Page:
# Do quarks annihilate into photons or virtual gluons?

I initially assumed a quark and its anti quark would annihilate into 2 photons (like electrons with positrons) and this does seem to be the case at least sometimes (e.g. For $$\pi^0$$s).

However in our particle physics course we also learnt about an example where a charm and anticharm quark annihilate into a virtual gluon (initially).

My question is why don't they just always annihilate into photons, and what determines whether they decay into photons or gluons or something else?

• @AccidentalFourierTransform That seems more like an answer than a comment; please consider re-posting in the appropriate place. – rob Apr 6 at 14:39

In extension to the comment by AccidentalFourierTransform, I give a, maybe oversimplified, picture of how to interpret these different "particle reaction channels". I like to think of these different Feynman graphs in the following way.

Considering simple non relativistic single particle quantum mechanics, you already know that there is no definite trajectory you can assign to a particle, but every possible trajectory has a certain probability. So if you want to know how a particle propagates from an initial point to a final point in space you can only assign a probability to each path. It is more or less the same for Feynman diagrams. The outer lines correspond to the initial and final state of your system. Now you can choose different "trajectories" so to say. A simple example would be that an electron and a positron "annihilate" to a virtual photon which then "decays" into an electron and a positron again. The same process could happen where there is no virtual photon but a virtual Z boson. These two processes are two different "trajectories" from one initial state to another, but to describe sensible physics you have to take into account all possible "trajectories"/"particle reactions".

My question is why don't they just always annihilate into photons, and what determines whether they decay into photons or gluons or something else?

I think it is important to add to the chosen answer this crucial difference between electromagnetic and strong vertices, it is not just trajectories, it is mainly the coupling constants.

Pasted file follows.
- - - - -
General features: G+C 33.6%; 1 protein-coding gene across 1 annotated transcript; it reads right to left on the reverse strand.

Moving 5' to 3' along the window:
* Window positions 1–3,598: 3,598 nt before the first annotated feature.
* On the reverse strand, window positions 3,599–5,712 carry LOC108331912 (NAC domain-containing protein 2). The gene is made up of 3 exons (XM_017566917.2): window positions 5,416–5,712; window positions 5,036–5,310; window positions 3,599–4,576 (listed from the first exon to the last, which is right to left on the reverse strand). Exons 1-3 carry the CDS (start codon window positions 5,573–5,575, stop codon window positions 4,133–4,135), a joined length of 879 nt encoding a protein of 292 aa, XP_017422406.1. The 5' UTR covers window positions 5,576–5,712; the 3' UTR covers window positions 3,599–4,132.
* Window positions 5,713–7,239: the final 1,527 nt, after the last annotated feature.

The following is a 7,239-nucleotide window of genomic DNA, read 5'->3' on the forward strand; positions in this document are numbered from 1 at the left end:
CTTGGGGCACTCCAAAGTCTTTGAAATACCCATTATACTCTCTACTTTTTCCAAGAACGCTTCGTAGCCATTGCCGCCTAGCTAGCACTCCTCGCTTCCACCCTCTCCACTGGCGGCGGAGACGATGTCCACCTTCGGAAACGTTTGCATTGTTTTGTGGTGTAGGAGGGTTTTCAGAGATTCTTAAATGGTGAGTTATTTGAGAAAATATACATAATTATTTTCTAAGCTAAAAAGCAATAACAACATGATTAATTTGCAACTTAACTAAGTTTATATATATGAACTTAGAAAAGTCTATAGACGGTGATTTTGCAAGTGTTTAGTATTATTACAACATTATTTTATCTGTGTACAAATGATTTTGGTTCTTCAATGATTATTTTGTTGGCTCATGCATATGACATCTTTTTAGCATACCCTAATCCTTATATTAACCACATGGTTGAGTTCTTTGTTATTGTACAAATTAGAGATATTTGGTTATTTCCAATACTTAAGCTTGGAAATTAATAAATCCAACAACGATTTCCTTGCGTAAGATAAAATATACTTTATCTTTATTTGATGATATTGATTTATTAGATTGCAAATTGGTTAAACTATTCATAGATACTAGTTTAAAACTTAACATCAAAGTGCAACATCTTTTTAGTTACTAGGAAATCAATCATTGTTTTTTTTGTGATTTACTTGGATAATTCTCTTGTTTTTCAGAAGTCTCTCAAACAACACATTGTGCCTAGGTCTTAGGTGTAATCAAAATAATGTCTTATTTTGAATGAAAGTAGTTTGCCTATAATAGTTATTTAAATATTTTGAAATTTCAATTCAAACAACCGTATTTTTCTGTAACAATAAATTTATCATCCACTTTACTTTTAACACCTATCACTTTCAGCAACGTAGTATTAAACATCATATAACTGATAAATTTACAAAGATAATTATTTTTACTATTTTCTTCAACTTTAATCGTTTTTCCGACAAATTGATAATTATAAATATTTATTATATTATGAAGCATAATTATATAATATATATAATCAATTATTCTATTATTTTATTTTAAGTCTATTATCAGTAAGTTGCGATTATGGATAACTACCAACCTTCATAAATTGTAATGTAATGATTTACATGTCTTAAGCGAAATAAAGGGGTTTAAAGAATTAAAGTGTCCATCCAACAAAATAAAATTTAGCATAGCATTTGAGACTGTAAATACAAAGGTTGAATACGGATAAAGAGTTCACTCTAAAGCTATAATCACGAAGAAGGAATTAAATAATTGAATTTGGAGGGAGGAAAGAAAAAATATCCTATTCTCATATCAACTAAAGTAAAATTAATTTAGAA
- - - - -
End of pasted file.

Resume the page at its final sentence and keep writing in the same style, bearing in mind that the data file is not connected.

The difference in the probability of seeing photons in a quark antiquark interaction or seeing gluons is due to the coupling constants difference, 1/137 for electromagnetic interactions, 1 for strong. Generally strong wins in probabilities.

As for the pi0 , have a look how it decays, it is the different coupling constants that control the probabilities, see the e+ on e- annihilation. ( Charge pions go through the weak interaction, neutral through the electromagnetic,that is why their lifetime is so short with respect to charged, see the weak coupling. In the case of charge pion the masses of W and Z also depress probabilities due to the propagators)

As others have said, nothing in Quantum Mechanics is definate or certain, it's all a case of probabilities. This is described in Heisenburg's Uncertainty Principle. Schroedinger's Equation may be used to calculate the actual probability of each specific outcome/event. You can see The Uncertainty Principle in action for real in an 'A' Level physics lab, with an electron diffraction tube. You use a low voltage element to "boil-off" thermionic electrons. Then accellerate them up through a 5,000 volt anode and on through a carbon slide. The electrons then hit the end of the tube and you see light and dark fringes. The bright fringes indicate where many of the electrons hit the tube, the dark spaces where they do not hit, and the fringes get less and less bright as you move away from the centre, or line of least deviation as a result of the electrons interacting with the carbon atoms' electric fields. This shows that the electrons' trajectories are not certain. The fringes appear to show the electron particles acting to form a 'wave' pattern, as in 'wave-particle duality'. The thing is, the wave fringes show a probability wave for where the electron particles impact. If you added-up all the impacts, it would come to 100% on the electrons. Hope this helps.

• What's there not to like? The Uncertainty Principle is just like magic. – user291781 Apr 7 at 10:16